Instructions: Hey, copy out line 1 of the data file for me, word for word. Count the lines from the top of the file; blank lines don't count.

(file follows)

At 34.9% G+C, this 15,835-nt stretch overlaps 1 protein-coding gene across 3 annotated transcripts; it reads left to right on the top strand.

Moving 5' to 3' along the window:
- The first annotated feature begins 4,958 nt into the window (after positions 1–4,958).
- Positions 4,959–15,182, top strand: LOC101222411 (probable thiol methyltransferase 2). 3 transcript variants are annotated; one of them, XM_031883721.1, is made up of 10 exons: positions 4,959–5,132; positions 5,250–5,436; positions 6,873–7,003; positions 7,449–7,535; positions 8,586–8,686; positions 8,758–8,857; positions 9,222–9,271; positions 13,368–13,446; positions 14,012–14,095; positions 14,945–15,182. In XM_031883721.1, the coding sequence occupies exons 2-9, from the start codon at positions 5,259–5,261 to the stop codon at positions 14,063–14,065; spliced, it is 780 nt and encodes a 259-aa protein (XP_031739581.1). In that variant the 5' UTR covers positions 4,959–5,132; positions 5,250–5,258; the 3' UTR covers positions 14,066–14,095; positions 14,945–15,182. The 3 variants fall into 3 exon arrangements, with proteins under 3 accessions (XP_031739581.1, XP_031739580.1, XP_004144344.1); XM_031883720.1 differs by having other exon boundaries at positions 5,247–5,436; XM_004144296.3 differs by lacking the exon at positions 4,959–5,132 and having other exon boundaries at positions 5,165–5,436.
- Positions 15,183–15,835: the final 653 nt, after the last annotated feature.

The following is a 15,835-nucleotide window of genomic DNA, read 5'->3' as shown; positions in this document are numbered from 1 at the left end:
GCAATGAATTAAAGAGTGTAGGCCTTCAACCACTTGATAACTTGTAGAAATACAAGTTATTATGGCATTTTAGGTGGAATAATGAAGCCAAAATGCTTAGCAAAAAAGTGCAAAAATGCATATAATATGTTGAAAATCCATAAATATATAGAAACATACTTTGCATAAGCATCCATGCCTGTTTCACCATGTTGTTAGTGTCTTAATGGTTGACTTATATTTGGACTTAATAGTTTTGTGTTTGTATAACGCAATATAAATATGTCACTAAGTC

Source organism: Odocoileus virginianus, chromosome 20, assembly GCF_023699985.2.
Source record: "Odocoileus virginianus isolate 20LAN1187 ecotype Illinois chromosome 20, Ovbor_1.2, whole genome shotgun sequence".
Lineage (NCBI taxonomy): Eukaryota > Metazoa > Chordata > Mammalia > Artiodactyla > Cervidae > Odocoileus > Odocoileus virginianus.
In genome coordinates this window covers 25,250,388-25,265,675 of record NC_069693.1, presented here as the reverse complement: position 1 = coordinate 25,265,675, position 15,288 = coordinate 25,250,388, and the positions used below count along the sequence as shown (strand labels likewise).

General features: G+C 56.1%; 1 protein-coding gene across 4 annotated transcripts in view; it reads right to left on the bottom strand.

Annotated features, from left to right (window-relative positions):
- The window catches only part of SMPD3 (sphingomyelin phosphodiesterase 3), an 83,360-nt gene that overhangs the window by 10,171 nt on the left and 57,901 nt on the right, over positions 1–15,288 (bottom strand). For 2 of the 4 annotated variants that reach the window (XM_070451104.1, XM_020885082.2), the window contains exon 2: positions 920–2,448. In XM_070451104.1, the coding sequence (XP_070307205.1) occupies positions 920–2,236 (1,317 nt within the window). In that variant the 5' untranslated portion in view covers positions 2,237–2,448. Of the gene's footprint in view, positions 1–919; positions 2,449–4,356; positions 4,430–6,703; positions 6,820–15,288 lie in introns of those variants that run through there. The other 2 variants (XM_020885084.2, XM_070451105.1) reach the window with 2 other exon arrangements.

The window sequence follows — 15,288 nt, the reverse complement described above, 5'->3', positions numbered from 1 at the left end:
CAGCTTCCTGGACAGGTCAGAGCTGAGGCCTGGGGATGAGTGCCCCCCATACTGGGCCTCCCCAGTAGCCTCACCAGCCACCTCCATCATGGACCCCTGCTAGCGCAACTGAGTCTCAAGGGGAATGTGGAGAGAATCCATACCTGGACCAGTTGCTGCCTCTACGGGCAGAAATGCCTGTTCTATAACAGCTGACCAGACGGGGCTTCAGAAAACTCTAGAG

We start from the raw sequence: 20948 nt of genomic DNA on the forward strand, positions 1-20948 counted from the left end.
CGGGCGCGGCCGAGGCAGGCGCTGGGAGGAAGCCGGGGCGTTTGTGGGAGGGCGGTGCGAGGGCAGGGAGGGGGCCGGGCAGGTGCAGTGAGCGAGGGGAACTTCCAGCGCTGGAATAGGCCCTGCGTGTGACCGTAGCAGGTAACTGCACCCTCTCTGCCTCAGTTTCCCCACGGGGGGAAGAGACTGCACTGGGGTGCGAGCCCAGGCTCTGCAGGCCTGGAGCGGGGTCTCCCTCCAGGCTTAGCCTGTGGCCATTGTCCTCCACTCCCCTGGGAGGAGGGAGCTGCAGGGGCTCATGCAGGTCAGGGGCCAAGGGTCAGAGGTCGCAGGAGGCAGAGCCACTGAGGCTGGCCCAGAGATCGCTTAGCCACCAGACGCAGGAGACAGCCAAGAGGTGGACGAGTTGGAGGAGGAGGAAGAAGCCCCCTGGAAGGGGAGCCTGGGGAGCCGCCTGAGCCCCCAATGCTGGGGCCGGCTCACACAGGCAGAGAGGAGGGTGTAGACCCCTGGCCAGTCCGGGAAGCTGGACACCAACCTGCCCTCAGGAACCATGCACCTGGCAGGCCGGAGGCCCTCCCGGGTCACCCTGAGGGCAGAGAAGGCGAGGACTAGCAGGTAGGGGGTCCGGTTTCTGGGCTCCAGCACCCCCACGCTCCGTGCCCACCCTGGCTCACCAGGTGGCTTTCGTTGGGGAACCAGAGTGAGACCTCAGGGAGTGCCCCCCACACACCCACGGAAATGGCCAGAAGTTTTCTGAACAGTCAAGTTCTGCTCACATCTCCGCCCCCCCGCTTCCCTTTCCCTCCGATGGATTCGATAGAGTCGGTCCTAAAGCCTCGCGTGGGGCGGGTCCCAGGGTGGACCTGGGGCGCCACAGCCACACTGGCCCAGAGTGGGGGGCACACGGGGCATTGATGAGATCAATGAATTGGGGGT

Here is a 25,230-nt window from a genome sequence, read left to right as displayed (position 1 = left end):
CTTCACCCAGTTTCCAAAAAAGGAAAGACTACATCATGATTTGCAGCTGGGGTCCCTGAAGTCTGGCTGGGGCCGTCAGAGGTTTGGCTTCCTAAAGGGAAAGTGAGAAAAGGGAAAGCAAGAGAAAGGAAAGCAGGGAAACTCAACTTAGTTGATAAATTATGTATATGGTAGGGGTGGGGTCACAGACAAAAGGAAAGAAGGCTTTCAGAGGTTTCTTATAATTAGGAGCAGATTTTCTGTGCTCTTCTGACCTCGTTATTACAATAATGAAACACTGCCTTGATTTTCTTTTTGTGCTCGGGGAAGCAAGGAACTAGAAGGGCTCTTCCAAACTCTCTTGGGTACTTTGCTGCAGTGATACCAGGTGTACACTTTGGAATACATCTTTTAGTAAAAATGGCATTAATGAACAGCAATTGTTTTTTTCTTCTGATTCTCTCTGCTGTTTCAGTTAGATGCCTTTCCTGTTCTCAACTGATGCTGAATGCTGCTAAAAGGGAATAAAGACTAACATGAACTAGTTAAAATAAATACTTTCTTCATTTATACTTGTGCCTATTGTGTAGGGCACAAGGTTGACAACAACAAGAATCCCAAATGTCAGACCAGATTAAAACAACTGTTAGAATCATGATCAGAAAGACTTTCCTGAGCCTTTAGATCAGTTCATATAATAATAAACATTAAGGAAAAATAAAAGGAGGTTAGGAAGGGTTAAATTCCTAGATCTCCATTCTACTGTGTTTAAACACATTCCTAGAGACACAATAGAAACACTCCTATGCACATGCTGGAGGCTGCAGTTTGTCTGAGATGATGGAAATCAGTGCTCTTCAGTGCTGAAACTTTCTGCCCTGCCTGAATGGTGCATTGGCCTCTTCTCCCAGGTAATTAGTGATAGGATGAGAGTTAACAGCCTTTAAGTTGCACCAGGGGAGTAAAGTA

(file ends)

At 34.9% G+C, this 15,835-nt stretch overlaps 1 protein-coding gene across 3 annotated transcripts; it reads left to right on the top strand.